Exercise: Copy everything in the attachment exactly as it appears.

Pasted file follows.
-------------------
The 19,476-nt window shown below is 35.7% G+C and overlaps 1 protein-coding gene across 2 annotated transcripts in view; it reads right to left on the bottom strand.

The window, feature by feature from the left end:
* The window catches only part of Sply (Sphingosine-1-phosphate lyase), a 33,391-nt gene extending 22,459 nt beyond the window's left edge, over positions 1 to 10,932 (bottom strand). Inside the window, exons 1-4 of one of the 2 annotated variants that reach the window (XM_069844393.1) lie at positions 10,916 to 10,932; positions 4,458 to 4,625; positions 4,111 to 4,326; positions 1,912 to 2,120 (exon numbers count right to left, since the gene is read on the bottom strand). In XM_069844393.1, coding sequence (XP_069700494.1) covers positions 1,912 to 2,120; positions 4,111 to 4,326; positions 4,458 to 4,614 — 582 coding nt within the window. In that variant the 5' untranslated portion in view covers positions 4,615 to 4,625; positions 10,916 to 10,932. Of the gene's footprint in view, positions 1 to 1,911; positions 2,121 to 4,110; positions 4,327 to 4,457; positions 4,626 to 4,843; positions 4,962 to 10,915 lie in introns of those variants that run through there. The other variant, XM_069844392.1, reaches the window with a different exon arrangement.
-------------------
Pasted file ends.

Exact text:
The 19,476-nt window shown below is 35.7% G+C and overlaps 1 protein-coding gene across 2 annotated transcripts in view; it reads right to left on the bottom strand.

The window, feature by feature from the left end:
* The window catches only part of Sply (Sphingosine-1-phosphate lyase), a 33,391-nt gene extending 22,459 nt beyond the window's left edge, over positions 1 to 10,932 (bottom strand). Inside the window, exons 1-4 of one of the 2 annotated variants that reach the window (XM_069844393.1) lie at positions 10,916 to 10,932; positions 4,458 to 4,625; positions 4,111 to 4,326; positions 1,912 to 2,120 (exon numbers count right to left, since the gene is read on the bottom strand). In XM_069844393.1, coding sequence (XP_069700494.1) covers positions 1,912 to 2,120; positions 4,111 to 4,326; positions 4,458 to 4,614 — 582 coding nt within the window. In that variant the 5' untranslated portion in view covers positions 4,615 to 4,625; positions 10,916 to 10,932. Of the gene's footprint in view, positions 1 to 1,911; positions 2,121 to 4,110; positions 4,327 to 4,457; positions 4,626 to 4,843; positions 4,962 to 10,915 lie in introns of those variants that run through there. The other variant, XM_069844392.1, reaches the window with a different exon arrangement.